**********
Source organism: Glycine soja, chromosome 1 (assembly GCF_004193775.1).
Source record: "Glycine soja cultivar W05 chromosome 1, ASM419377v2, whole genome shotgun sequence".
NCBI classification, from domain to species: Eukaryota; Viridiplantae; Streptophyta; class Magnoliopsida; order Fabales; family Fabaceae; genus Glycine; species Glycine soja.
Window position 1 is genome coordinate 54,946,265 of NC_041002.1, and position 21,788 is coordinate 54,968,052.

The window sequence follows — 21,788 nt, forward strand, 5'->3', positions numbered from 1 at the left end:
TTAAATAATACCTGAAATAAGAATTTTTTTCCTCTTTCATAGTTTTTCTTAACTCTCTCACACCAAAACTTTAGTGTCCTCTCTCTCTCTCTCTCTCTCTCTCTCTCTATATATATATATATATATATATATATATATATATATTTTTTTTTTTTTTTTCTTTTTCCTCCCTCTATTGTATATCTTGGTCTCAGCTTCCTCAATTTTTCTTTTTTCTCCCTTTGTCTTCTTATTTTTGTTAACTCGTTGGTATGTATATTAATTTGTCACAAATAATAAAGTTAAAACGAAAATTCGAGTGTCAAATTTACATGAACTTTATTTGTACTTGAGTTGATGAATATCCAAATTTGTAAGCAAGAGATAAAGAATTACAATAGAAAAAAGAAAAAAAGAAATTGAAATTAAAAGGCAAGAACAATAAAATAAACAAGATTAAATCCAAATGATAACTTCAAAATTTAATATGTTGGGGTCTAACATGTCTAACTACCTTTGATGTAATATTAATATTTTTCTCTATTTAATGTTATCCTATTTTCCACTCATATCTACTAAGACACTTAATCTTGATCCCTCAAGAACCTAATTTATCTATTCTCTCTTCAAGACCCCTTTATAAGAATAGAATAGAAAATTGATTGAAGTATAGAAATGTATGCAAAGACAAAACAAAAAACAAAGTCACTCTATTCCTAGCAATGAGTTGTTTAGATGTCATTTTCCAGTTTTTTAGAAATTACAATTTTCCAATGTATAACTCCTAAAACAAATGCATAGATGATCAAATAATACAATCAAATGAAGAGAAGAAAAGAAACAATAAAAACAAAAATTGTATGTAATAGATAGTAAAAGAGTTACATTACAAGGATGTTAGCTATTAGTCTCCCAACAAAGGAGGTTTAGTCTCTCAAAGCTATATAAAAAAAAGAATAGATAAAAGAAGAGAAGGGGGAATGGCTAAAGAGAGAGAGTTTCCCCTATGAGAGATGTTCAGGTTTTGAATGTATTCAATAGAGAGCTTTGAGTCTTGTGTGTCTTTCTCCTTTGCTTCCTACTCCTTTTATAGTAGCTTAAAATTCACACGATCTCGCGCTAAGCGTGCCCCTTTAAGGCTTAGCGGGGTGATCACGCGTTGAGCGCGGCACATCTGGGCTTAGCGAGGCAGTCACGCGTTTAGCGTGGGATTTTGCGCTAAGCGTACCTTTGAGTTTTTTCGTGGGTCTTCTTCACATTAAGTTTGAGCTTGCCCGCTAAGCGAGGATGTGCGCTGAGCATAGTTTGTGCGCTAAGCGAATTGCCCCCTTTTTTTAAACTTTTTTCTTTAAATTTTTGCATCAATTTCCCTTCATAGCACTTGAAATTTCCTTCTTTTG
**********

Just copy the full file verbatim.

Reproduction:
Source organism: Glycine soja, chromosome 1 (assembly GCF_004193775.1).
Source record: "Glycine soja cultivar W05 chromosome 1, ASM419377v2, whole genome shotgun sequence".
NCBI classification, from domain to species: Eukaryota; Viridiplantae; Streptophyta; class Magnoliopsida; order Fabales; family Fabaceae; genus Glycine; species Glycine soja.
Window position 1 is genome coordinate 54,946,265 of NC_041002.1, and position 21,788 is coordinate 54,968,052.

The window sequence follows — 21,788 nt, forward strand, 5'->3', positions numbered from 1 at the left end:
TTAAATAATACCTGAAATAAGAATTTTTTTCCTCTTTCATAGTTTTTCTTAACTCTCTCACACCAAAACTTTAGTGTCCTCTCTCTCTCTCTCTCTCTCTCTCTCTCTATATATATATATATATATATATATATATATATATATTTTTTTTTTTTTTTTCTTTTTCCTCCCTCTATTGTATATCTTGGTCTCAGCTTCCTCAATTTTTCTTTTTTCTCCCTTTGTCTTCTTATTTTTGTTAACTCGTTGGTATGTATATTAATTTGTCACAAATAATAAAGTTAAAACGAAAATTCGAGTGTCAAATTTACATGAACTTTATTTGTACTTGAGTTGATGAATATCCAAATTTGTAAGCAAGAGATAAAGAATTACAATAGAAAAAAGAAAAAAAGAAATTGAAATTAAAAGGCAAGAACAATAAAATAAACAAGATTAAATCCAAATGATAACTTCAAAATTTAATATGTTGGGGTCTAACATGTCTAACTACCTTTGATGTAATATTAATATTTTTCTCTATTTAATGTTATCCTATTTTCCACTCATATCTACTAAGACACTTAATCTTGATCCCTCAAGAACCTAATTTATCTATTCTCTCTTCAAGACCCCTTTATAAGAATAGAATAGAAAATTGATTGAAGTATAGAAATGTATGCAAAGACAAAACAAAAAACAAAGTCACTCTATTCCTAGCAATGAGTTGTTTAGATGTCATTTTCCAGTTTTTTAGAAATTACAATTTTCCAATGTATAACTCCTAAAACAAATGCATAGATGATCAAATAATACAATCAAATGAAGAGAAGAAAAGAAACAATAAAAACAAAAATTGTATGTAATAGATAGTAAAAGAGTTACATTACAAGGATGTTAGCTATTAGTCTCCCAACAAAGGAGGTTTAGTCTCTCAAAGCTATATAAAAAAAAGAATAGATAAAAGAAGAGAAGGGGGAATGGCTAAAGAGAGAGAGTTTCCCCTATGAGAGATGTTCAGGTTTTGAATGTATTCAATAGAGAGCTTTGAGTCTTGTGTGTCTTTCTCCTTTGCTTCCTACTCCTTTTATAGTAGCTTAAAATTCACACGATCTCGCGCTAAGCGTGCCCCTTTAAGGCTTAGCGGGGTGATCACGCGTTGAGCGCGGCACATCTGGGCTTAGCGAGGCAGTCACGCGTTTAGCGTGGGATTTTGCGCTAAGCGTACCTTTGAGTTTTTTCGTGGGTCTTCTTCACATTAAGTTTGAGCTTGCCCGCTAAGCGAGGATGTGCGCTGAGCATAGTTTGTGCGCTAAGCGAATTGCCCCCTTTTTTTAAACTTTTTTCTTTAAATTTTTGCATCAATTTCCCTTCATAGCACTTGAAATTTCCTTCTTTTG